A Conduit to the Divine That Enriches Our Lives
One of the major drawbacks of the Western cultural mindset is that we have been so influenced by the Greek division between mind and body that we naturally think that, in matters of the spirit, a rational solution is more reliable, more significant than an emotional one; that philosophy always trumps mysticism or meta-physics.
When we encounter Shakespeare what matters more? Is it the technical debate over whether Shakespeare wrote his plays or whether they were authored by someone else (Marlow, Bacon, Johnson, etc.)? Or is the important thing the actual experience of watching and hearing the play itself? In a human relationship, the experience of interacting is what validates the relationship, more than the other person’s physical makeup.
We are used to thinking of religion as a series of theological propositions we that must accept. But really it is more an experience, a framework for living one’s life.
We are often invited in Judaism to playact. On Yom Kippur, we pretend we are standing before a Divine Tribunal and being judged. On Pesach, we are told to imagine what it was like to be enslaved and then freed. The purpose is not to verify the historical facts but to go through certain experiences that teach us important messages and heighten our religious, spiritual sensitivity.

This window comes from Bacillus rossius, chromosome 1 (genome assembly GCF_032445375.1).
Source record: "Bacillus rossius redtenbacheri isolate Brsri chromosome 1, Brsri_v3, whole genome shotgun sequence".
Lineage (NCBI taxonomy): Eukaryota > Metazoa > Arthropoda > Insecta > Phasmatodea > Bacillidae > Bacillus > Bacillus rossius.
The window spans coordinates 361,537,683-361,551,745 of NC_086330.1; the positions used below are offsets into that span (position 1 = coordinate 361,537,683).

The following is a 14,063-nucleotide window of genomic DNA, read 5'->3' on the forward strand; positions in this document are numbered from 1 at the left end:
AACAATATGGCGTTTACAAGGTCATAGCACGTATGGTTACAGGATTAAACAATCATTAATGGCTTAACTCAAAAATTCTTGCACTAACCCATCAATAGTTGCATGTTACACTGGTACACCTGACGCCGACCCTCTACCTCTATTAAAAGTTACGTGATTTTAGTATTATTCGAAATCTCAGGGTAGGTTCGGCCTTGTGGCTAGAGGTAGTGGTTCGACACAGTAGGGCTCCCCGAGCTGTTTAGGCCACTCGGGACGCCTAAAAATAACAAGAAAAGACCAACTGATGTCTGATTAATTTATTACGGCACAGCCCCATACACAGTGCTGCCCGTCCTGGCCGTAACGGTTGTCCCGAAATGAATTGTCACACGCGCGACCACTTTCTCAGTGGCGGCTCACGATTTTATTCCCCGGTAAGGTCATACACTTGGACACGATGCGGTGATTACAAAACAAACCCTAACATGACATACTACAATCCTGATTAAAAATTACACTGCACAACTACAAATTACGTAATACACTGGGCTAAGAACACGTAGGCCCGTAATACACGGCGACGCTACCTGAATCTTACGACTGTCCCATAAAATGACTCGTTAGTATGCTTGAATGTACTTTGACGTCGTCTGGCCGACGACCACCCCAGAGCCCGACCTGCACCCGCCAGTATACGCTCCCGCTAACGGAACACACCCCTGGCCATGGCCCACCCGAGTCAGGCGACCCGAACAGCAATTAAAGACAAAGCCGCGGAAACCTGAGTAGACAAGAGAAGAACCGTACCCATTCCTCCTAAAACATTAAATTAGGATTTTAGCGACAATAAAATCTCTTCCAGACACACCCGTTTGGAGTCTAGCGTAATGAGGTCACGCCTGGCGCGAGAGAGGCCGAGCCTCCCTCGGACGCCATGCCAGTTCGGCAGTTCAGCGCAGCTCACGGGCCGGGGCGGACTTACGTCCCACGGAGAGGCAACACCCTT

It is the action, the experience that counts more than the words and the theory. The Seder is an experience, emotionally and hopefully spiritually. It is not designed to be a historical phenomenon.
Each religion, each culture has its own traditions and narratives that are often not factually true or at least not strictly so, but underpin and reinforce its value system. Does their significance lie in their historicity or accuracy? Is it important to try and “prove” them to be “true”? I don’t think so. I accept the Torah as my way of life, of God communicating with me. Do I know exactly how or even when it was transmitted? Not in any scientific sense, no.
What matters to me is not any scientific or historical information the Torah may (or may not) impart, but that it functions as a conduit between me and the divine and provides me with a way of life to cope with the daily challenges of life and enrich it.
The Meaning of the Seder: Appreciating our Current State of Freedom
The Seder is a series of rituals designed to get us to recognize that we are part of a people whose tradition includes ideas of slavery and freedom. The purpose is to get us to appreciate our current state. To be reminded that life has moments of freedom and moments of servitude. The customs, after all, are designed to get us to question, to challenge, to try to understand our lives even if we may not have all the answers.
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March 26, 2015
June 19, 2020
Dr. Rabbi Jeremy Rosen is the rabbi of the Persian Jewish Community of Manhattan and the Chairman of the Faculty for Comparative Religion in Wilrijk Belgium. He is a graduate of Cambridge University and yeshivot in Israel including Be’er Yaakov and Mir from whence he has his Smichot. He has worked in the rabbinate, education and academia.
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